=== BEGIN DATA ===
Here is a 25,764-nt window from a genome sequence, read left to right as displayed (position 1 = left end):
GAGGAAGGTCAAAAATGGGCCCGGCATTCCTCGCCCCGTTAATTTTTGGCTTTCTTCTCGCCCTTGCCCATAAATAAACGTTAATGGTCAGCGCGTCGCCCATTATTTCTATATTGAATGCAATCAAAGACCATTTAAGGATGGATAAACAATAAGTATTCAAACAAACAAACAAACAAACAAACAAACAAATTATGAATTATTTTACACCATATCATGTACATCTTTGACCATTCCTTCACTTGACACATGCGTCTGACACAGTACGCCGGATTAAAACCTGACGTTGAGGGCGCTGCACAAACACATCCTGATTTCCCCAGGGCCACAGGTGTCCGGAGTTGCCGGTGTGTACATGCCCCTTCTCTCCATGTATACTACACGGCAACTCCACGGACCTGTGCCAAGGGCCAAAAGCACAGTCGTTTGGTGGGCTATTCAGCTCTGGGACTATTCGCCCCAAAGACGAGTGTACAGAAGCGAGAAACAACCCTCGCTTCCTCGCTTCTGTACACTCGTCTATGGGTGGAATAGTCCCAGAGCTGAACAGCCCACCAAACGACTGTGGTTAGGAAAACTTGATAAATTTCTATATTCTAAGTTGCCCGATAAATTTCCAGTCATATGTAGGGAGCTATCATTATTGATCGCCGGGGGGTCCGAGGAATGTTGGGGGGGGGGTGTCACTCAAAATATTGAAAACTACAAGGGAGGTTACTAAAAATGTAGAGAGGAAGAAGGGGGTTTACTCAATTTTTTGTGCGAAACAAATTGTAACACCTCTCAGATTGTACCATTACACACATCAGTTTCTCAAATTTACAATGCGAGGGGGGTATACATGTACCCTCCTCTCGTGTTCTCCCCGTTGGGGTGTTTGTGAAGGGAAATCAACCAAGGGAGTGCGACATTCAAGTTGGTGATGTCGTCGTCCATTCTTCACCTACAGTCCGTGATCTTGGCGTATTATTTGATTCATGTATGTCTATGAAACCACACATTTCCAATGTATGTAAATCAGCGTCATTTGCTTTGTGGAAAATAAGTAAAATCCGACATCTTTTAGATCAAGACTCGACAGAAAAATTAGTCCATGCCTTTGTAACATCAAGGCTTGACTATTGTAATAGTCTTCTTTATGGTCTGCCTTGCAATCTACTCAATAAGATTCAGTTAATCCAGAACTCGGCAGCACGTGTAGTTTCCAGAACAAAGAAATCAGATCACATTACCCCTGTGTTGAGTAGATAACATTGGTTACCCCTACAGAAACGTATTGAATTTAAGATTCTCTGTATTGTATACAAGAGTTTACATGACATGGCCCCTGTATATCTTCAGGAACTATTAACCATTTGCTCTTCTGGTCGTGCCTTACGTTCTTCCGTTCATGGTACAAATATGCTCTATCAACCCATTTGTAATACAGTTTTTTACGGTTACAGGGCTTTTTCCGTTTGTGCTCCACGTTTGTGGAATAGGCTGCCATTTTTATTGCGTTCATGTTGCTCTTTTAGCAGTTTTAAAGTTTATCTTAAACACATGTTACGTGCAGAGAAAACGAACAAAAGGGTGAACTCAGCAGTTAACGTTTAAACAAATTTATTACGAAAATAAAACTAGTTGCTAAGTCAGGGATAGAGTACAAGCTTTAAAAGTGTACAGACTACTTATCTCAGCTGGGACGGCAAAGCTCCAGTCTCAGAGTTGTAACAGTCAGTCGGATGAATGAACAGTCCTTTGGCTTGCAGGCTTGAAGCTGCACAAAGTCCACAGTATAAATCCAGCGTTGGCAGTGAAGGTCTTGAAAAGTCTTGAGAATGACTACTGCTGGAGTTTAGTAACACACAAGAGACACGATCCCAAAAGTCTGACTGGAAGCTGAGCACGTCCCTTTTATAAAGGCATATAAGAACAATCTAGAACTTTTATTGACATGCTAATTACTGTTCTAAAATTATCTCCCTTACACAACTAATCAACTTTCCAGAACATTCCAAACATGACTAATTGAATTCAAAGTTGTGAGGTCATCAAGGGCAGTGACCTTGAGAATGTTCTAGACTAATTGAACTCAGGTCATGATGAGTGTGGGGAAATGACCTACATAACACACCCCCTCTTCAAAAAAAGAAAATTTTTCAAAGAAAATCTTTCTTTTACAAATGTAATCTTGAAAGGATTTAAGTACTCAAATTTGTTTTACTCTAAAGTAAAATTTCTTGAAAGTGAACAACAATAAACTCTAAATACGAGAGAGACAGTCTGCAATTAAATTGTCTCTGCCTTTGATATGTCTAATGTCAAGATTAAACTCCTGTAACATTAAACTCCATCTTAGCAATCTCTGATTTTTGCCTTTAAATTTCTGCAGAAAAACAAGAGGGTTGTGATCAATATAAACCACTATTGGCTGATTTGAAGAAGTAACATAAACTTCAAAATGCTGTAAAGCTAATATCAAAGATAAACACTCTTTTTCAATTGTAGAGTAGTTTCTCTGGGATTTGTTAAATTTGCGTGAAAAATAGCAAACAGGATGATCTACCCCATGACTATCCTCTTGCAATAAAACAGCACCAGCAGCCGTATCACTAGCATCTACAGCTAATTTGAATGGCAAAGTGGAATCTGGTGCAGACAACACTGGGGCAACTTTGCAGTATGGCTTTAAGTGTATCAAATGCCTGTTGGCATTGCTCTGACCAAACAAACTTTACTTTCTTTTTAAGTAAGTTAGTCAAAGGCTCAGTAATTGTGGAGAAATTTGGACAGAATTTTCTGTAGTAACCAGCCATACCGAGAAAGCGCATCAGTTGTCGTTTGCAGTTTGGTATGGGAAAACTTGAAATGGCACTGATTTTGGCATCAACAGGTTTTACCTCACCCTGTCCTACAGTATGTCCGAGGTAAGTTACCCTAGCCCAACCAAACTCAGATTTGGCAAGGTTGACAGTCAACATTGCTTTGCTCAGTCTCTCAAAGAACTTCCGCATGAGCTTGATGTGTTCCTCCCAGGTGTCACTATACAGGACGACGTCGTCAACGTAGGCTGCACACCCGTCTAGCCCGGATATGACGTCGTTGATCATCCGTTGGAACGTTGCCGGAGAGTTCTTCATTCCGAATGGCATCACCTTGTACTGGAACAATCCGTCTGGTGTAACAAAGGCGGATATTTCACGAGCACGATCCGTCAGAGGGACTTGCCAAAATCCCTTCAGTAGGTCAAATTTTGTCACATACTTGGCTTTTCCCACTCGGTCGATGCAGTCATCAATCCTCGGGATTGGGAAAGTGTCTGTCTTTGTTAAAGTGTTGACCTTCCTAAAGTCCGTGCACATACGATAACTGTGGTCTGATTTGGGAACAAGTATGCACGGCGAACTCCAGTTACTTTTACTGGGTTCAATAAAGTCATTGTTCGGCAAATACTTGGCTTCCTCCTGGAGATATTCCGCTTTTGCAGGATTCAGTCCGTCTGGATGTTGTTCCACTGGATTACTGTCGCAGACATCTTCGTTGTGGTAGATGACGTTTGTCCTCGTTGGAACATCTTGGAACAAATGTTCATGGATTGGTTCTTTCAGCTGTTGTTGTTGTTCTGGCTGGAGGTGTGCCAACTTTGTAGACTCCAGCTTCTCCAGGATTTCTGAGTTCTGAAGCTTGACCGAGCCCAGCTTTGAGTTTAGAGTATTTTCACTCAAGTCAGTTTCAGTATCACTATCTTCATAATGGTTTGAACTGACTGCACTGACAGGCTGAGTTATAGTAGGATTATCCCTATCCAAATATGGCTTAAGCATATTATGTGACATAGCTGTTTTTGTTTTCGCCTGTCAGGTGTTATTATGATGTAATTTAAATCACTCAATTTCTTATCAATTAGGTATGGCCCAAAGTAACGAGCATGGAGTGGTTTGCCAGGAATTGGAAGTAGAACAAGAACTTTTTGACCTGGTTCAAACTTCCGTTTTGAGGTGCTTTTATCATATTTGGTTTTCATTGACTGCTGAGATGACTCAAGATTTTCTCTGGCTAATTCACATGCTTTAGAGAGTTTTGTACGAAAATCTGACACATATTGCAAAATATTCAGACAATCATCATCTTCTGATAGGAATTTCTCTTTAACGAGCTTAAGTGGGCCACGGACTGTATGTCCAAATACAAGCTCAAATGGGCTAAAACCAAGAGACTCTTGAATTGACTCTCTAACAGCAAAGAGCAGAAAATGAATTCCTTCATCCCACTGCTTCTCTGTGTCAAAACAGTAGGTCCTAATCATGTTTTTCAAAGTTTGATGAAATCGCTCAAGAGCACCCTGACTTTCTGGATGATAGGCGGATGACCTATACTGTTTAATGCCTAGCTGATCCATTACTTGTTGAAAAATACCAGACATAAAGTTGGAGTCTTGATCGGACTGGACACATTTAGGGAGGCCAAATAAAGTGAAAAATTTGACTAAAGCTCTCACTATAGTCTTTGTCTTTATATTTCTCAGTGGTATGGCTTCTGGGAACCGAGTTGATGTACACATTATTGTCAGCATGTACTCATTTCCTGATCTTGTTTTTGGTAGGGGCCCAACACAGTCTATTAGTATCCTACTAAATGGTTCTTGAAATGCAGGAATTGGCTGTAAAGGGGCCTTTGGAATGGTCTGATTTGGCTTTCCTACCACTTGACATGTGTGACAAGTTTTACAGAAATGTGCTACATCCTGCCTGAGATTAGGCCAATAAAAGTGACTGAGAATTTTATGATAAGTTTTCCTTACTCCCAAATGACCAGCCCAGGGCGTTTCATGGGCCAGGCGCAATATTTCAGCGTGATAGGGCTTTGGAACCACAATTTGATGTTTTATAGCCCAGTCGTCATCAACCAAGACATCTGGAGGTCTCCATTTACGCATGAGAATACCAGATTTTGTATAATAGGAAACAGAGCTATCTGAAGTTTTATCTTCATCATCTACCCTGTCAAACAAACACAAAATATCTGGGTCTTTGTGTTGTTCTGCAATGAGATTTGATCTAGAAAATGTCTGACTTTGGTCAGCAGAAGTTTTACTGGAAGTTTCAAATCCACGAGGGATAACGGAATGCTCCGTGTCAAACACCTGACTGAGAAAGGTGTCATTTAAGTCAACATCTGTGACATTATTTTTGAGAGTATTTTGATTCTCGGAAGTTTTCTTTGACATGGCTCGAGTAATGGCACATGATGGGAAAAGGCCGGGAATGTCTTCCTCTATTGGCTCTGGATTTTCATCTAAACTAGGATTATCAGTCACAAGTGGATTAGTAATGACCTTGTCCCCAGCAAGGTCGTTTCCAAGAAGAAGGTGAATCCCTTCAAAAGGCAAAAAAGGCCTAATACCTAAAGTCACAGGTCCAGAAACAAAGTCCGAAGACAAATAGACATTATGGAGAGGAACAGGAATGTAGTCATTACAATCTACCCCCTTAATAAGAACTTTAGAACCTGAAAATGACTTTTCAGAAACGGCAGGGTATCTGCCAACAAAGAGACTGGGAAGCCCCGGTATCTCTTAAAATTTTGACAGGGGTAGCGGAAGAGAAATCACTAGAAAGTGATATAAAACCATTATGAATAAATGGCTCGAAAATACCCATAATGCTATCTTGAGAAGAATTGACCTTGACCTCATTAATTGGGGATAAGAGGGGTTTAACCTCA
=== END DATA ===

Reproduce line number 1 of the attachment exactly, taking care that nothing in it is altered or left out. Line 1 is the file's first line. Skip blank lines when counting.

Here is a 25,764-nt window from a genome sequence, read left to right as displayed (position 1 = left end):